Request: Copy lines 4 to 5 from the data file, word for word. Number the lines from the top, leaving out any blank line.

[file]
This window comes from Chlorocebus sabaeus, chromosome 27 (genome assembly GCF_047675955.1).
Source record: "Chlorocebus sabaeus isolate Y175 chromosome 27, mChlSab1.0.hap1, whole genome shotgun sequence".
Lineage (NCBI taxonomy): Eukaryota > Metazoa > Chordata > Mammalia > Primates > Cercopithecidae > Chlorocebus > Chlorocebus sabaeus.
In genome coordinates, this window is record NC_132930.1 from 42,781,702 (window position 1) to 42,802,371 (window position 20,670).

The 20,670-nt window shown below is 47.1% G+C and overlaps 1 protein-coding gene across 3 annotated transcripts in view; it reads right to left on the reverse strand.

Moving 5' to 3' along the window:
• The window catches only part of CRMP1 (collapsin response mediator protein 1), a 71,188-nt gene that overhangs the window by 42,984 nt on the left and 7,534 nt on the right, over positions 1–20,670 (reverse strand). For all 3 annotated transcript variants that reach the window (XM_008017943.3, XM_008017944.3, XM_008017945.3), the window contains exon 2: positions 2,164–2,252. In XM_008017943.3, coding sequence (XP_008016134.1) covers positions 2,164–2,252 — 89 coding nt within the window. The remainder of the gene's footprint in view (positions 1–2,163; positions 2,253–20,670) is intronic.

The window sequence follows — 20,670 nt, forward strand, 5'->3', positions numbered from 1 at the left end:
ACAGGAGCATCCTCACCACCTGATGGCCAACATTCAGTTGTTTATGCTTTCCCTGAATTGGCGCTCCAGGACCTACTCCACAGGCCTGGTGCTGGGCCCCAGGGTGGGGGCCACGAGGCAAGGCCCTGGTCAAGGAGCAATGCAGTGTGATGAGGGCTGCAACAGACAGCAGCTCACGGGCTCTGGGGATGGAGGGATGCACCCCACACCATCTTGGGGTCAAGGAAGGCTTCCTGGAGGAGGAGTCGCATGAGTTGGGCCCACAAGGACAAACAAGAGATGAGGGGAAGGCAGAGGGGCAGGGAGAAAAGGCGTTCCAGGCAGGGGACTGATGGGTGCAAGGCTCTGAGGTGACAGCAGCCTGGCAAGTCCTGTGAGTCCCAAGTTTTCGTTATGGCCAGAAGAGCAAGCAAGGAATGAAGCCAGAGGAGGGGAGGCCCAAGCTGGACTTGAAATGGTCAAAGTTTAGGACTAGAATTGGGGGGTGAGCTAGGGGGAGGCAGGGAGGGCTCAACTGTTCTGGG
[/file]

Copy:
In genome coordinates, this window is record NC_132930.1 from 42,781,702 (window position 1) to 42,802,371 (window position 20,670).

The 20,670-nt window shown below is 47.1% G+C and overlaps 1 protein-coding gene across 3 annotated transcripts in view; it reads right to left on the reverse strand.